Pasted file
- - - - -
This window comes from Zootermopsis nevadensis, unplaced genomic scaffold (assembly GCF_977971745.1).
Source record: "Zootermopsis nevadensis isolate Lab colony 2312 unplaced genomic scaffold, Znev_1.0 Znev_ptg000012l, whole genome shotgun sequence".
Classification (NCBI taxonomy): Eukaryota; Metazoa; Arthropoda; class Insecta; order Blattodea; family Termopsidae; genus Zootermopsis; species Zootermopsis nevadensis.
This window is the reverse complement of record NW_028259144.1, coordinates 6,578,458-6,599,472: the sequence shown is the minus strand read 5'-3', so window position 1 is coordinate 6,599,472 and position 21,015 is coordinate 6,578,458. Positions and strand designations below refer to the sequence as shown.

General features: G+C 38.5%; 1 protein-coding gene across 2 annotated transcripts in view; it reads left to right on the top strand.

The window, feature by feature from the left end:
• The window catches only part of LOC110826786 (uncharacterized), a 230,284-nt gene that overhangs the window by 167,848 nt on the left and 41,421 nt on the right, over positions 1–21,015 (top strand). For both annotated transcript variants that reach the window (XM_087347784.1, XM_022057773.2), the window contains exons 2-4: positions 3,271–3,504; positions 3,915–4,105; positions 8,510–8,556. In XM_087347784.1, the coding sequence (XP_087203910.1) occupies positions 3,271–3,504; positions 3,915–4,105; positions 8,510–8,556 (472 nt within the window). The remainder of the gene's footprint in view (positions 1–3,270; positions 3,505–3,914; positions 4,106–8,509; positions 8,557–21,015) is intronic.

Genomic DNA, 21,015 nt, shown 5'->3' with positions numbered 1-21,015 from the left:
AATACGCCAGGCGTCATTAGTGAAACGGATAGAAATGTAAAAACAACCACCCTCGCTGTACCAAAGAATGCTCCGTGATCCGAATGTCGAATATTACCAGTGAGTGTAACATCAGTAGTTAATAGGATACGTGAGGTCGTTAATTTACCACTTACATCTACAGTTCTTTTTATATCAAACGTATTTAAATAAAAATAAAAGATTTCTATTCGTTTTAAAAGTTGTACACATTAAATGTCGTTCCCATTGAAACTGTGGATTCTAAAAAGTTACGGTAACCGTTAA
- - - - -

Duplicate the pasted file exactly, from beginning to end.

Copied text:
This window comes from Zootermopsis nevadensis, unplaced genomic scaffold (assembly GCF_977971745.1).
Source record: "Zootermopsis nevadensis isolate Lab colony 2312 unplaced genomic scaffold, Znev_1.0 Znev_ptg000012l, whole genome shotgun sequence".
Classification (NCBI taxonomy): Eukaryota; Metazoa; Arthropoda; class Insecta; order Blattodea; family Termopsidae; genus Zootermopsis; species Zootermopsis nevadensis.
This window is the reverse complement of record NW_028259144.1, coordinates 6,578,458-6,599,472: the sequence shown is the minus strand read 5'-3', so window position 1 is coordinate 6,599,472 and position 21,015 is coordinate 6,578,458. Positions and strand designations below refer to the sequence as shown.

General features: G+C 38.5%; 1 protein-coding gene across 2 annotated transcripts in view; it reads left to right on the top strand.

The window, feature by feature from the left end:
• The window catches only part of LOC110826786 (uncharacterized), a 230,284-nt gene that overhangs the window by 167,848 nt on the left and 41,421 nt on the right, over positions 1–21,015 (top strand). For both annotated transcript variants that reach the window (XM_087347784.1, XM_022057773.2), the window contains exons 2-4: positions 3,271–3,504; positions 3,915–4,105; positions 8,510–8,556. In XM_087347784.1, the coding sequence (XP_087203910.1) occupies positions 3,271–3,504; positions 3,915–4,105; positions 8,510–8,556 (472 nt within the window). The remainder of the gene's footprint in view (positions 1–3,270; positions 3,505–3,914; positions 4,106–8,509; positions 8,557–21,015) is intronic.

Genomic DNA, 21,015 nt, shown 5'->3' with positions numbered 1-21,015 from the left:
AATACGCCAGGCGTCATTAGTGAAACGGATAGAAATGTAAAAACAACCACCCTCGCTGTACCAAAGAATGCTCCGTGATCCGAATGTCGAATATTACCAGTGAGTGTAACATCAGTAGTTAATAGGATACGTGAGGTCGTTAATTTACCACTTACATCTACAGTTCTTTTTATATCAAACGTATTTAAATAAAAATAAAAGATTTCTATTCGTTTTAAAAGTTGTACACATTAAATGTCGTTCCCATTGAAACTGTGGATTCTAAAAAGTTACGGTAACCGTTAA